Why do cars always drift right; actually, they don't. In 1976 I was a paramedic for the Eugene-Springfield Ambulance, and was working out of the Springfield location when we got a Code 3 alarm on the McKenzie Highway.

We went up as fast as we dared, but it took us almost 45 minutes to make it to the scene of the accident. There, we found a large American car had drifted over the center line, and hit a Volkswagen beetle head-on (two-lane road). In it, a mother and father were in their seats, dead. In the back, a two-year old was also dead. But a baby in a car seat survived. The driver of the large American car had been driving after working all night, fallen asleep, and drifted over the center line. He woke up after the crash, and was trapped in his car. We extricated him, and I plugged an IV into his arm, using an 18 gauge needle, and putting fluids into him quickly. We had to transport him and the newly-orphaned baby in the same ambulance.

When we got to the hospital, the first thing the ER doc did was to pull out my IV. He looked at the needle, and said, "Oh, I thought that was a 21 gauge needle." (Other paramedics will get this one, and I'll let you figure it out.) It took him about 8 pokes in both arms to re-establish that IV line in his arm, and you know what...I didn't care. This @#$% guy had just killed three people, wiped out a family.

Now, I'll tell you what. If a Volkswagen beetle in the lane failed to stop this guy, imagine thinking that a bicyclist would somehow be more conspicuous to this driver as he drifted off into oblivion. It could have been a Mac truck and the driver would not have seen it (actually, in my mind a log truck would have been preferable to the VW with a family; at least the driver would have been the one killed, and not the family).

So if it seems at times that I've got something behind my discussion of this concept of DLLP that Helmet Head keeps bringing up, I do...several dead people that I've attended to.

A couple of other points that have not come out in discussions.

--If a road turns a bit to the left, then the bicyclist in a bike lane is right in front of the driver, and the person riding in the lane is somewhat outside the driver's view forward. In these circumstances, wouldn't the bicyclist in the bicycle lane be more visible to the driver, if we accept the DLLP hypothesis?

--I think that I'll start a thread titled "Road Fatalities involving Bicycles," and use the same discussions used here to prove that roads kill bicyclists, and therefore we should work to remove roadways from our cities. I could post all the fatal accidents that happened on roads there, and we could discuss why that road killed the bicyclist. That way, we would reduce fatal accidents involving cars and bicycles, as the cars would not have anywhere to drive. Actually, I don't need to do that, as it is already obvious. So instead of removing bike lanes, lets simply push to remove roads from this country. If we did, we could keep about 40,000 people alive each year, as everyone knows that all these auto/truck/bicycle accidents happen on roads (or at least 99.95% of them)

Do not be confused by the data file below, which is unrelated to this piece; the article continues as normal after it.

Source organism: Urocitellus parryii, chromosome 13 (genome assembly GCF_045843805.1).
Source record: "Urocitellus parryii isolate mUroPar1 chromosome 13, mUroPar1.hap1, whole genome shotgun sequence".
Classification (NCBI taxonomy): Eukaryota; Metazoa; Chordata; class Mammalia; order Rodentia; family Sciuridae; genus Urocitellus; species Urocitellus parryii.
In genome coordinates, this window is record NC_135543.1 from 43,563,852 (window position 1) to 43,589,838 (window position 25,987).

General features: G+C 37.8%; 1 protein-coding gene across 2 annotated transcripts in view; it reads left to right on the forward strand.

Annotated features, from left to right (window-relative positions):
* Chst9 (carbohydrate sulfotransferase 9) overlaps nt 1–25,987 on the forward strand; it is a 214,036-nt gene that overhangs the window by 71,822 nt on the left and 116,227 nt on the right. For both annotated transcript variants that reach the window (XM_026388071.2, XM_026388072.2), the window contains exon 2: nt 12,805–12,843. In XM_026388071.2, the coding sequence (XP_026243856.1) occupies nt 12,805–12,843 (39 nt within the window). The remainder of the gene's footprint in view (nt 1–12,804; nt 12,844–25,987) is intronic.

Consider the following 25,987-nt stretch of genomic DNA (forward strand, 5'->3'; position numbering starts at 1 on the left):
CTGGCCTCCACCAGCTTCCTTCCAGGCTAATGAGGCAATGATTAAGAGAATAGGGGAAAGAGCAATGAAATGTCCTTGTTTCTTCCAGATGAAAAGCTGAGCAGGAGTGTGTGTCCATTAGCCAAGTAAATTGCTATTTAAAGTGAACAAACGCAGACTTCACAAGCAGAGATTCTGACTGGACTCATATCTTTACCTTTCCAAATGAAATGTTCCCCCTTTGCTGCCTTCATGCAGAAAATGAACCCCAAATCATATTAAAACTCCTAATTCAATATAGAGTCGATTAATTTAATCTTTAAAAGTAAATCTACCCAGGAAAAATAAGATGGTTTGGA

John

Last edited by John C. Ratliff; 10-04-06 at 12:21 AM.
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Old 10-04-06, 11:32 AM   #183
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Originally Posted by Helmet Head
From the "Another Portland Fatality" thread:


What if in some significant percentage of alcohol-related cycling deaths, the factor of the drunk driver not noticing the cyclist up ahead in the bike lane or shoulder was so significant, that use of DLLP in those collisions would have prevented the crash and fatality?
What if a metor fell out of the sky and hit a cyclist in the bike lane...
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Old 10-04-06, 12:56 PM   #184
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Originally Posted by John C. Ratliff
Why do cars always drift right; actually, they don't. In 1976 I was a paramedic for the Eugene-Springfield Ambulance, and was working out of the Springfield location when we got a Code 3 alarm on the McKenzie Highway.

We went up as fast as we dared, but it took us almost 45 minutes to make it to the scene of the accident. There, we found a large American car had drifted over the center line, and hit a Volkswagen beetle head-on (two-lane road). In it, a mother and father were in their seats, dead. In the back, a two-year old was also dead. But a baby in a car seat survived. The driver of the large American car had been driving after working all night, fallen asleep, and drifted over the center line. He woke up after the crash, and was trapped in his car. We extricated him, and I plugged an IV into his arm, using an 18 gauge needle, and putting fluids into him quickly. We had to transport him and the newly-orphaned baby in the same ambulance.

When we got to the hospital, the first thing the ER doc did was to pull out my IV. He looked at the needle, and said, "Oh, I thought that was a 21 gauge needle." (Other paramedics will get this one, and I'll let you figure it out.) It took him about 8 pokes in both arms to re-establish that IV line in his arm, and you know what...I didn't care. This @#$% guy had just killed three people, wiped out a family.

Now, I'll tell you what. If a Volkswagen beetle in the lane failed to stop this guy, imagine thinking that a bicyclist would somehow be more conspicuous to this driver as he drifted off into oblivion. It could have been a Mac truck and the driver would not have seen it (actually, in my mind a log truck would have been preferable to the VW with a family; at least the driver would have been the one killed, and not the family).